HOW TO RENDER FAT into Lard or Tallow for use in baking, soap-making, lotions, and more!
Rendering is the process of removing meat scraps and impurities from fat in order to purify and preserve the fat in a pure state.
When you butcher livestock, such as a steer, hog or sheep, you can collect or ask your butcher to collect all the extra fat into a container to take with you when you pick up your packaged meat. (If using a butcher to process your meat, you might have to be very assertive and firm with your butcher, because sometimes they will throw away everything but the packaged meat, because it’s easier for them to not “bother” with the extras or to sell the extras to processors.)
The fat you pick up from the butcher will be in large chunks and have meat and impurities stuck to it. Raw fat can be processed immediately or frozen until you have time.
In order to clarify the fat, it must be melted down. The easiest way we have found to melt fat is by grinding the fat through a meat grinder. We have tried cutting strips or small cubes, but the method is very slow and uses a lot more energy to melt the fat down.
Transfer the ground fat into a large pot on the stove. Add a cup or two of water to aid in initial melting and to avoid scorching. Heat on low, stirring occasionally, until the fat becomes liquid. Be careful not to get the temperature to high (to burn) or too low (re-solidifies).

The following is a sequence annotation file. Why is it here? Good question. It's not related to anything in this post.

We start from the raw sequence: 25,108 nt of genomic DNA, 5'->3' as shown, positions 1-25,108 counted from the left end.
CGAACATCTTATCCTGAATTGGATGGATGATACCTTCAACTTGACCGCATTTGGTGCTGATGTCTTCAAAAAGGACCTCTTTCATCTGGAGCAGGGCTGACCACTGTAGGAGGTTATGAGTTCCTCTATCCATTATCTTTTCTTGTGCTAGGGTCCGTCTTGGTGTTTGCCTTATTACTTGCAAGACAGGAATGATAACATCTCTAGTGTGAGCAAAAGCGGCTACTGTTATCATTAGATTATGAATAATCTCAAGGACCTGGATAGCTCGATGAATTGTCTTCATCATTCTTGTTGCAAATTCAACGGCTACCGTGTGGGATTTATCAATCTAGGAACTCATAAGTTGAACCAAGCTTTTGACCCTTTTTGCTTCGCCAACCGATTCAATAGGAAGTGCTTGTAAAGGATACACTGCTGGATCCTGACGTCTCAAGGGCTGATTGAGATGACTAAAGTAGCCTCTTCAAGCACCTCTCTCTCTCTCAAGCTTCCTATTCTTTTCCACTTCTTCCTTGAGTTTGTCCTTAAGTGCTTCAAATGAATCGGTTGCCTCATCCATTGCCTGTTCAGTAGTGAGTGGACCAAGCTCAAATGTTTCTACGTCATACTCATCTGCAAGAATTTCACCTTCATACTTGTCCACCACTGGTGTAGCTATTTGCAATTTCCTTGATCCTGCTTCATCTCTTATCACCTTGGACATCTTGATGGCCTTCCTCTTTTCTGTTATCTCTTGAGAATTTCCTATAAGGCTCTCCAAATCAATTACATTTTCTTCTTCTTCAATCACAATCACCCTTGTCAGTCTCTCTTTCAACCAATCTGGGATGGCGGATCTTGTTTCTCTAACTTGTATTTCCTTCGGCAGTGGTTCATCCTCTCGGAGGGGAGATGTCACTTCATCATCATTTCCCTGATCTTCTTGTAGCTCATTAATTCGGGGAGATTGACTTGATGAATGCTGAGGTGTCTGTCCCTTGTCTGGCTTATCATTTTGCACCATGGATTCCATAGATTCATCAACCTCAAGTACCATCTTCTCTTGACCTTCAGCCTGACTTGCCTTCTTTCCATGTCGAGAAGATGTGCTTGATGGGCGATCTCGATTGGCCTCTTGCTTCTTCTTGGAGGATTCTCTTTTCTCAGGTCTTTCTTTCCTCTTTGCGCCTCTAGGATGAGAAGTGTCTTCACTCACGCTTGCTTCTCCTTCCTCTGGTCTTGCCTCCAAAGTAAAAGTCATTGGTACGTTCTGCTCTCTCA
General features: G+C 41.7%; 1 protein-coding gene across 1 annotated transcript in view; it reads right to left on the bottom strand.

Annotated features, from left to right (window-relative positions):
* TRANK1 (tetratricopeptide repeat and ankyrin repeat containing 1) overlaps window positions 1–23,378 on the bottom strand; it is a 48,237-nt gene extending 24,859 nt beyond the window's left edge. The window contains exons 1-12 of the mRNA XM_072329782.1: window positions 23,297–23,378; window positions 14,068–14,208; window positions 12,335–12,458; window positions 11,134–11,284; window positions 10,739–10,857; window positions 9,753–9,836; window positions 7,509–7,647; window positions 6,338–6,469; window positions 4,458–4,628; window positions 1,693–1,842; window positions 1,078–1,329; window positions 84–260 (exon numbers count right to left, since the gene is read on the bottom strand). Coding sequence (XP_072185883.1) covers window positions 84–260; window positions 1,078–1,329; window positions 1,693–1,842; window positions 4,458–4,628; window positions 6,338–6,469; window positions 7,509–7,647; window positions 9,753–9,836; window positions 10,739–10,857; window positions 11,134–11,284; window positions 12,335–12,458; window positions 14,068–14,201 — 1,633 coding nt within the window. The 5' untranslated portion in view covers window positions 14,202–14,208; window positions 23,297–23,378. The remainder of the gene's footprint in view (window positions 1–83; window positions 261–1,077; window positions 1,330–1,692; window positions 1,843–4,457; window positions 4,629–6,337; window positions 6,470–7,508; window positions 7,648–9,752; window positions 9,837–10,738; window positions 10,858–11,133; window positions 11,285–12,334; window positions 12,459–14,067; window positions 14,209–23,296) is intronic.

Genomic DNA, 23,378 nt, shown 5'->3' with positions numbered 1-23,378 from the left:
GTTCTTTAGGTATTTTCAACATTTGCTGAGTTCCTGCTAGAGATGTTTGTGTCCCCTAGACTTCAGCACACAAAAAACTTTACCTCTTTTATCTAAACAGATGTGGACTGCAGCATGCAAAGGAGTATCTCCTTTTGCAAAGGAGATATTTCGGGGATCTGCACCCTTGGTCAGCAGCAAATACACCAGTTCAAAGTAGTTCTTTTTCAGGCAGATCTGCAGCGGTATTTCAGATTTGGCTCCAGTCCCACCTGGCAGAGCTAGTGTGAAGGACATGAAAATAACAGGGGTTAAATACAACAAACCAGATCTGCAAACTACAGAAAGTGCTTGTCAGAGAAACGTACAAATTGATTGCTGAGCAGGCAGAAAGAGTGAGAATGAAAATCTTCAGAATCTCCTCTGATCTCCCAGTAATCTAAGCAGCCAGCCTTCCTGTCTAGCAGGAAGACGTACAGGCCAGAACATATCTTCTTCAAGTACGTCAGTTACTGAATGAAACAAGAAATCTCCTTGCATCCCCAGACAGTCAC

When all the fat is melted down, pour the liquid through a mesh strainer into a heat-proof container to cool. Let cool until solid throughout, about one day.
The next day, submerse the outside of the container of solid fat into hot water for just a few seconds to melt the edges of the block of fat, just until the block is willing to slide out. Invert the pot onto a cutting board or large table area. You may want to put down a piece of waxed paper first for easier handling of the fat.
The top and bottom of the block may have impurities – scrape off anything that is not solid white fat. If you still see chunks in the fat, then you can put the block back into a pot to re-melt, going through the same process. After a second refining, the fat should be clean. (If not, repeat process.)
I like to heat the fat and pour into mason jars, then seal the lid. The heat will seal the jar well enough for long term storage.
The fat can also be wrapped in butcher paper and stored in the freezer for long term storage.
What do we use our lard and tallow for?
- Cooking – nothing seasons a cast iron pan better than lard!
- Soap-making – We like a soap consisting primarily of beef tallow with around 30% of pork lard as an extender and small amounts of beeswax and milk for soothing.
- Making salves – Here’s my recipe: DIY Salve for Farm & Home